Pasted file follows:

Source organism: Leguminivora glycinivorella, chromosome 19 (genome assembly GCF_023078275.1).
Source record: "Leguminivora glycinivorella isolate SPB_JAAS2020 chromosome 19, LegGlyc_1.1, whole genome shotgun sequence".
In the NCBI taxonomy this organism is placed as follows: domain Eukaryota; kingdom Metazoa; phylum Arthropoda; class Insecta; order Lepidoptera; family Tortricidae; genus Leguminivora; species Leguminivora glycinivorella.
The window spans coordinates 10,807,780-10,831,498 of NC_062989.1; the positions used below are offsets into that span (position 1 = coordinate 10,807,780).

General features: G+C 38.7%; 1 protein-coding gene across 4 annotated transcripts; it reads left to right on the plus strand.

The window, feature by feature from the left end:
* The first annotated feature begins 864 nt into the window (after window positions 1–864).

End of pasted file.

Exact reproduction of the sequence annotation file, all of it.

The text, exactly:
Source organism: Leguminivora glycinivorella, chromosome 19 (genome assembly GCF_023078275.1).
Source record: "Leguminivora glycinivorella isolate SPB_JAAS2020 chromosome 19, LegGlyc_1.1, whole genome shotgun sequence".
In the NCBI taxonomy this organism is placed as follows: domain Eukaryota; kingdom Metazoa; phylum Arthropoda; class Insecta; order Lepidoptera; family Tortricidae; genus Leguminivora; species Leguminivora glycinivorella.
The window spans coordinates 10,807,780-10,831,498 of NC_062989.1; the positions used below are offsets into that span (position 1 = coordinate 10,807,780).

General features: G+C 38.7%; 1 protein-coding gene across 4 annotated transcripts; it reads left to right on the plus strand.

The window, feature by feature from the left end:
* The first annotated feature begins 864 nt into the window (after window positions 1–864).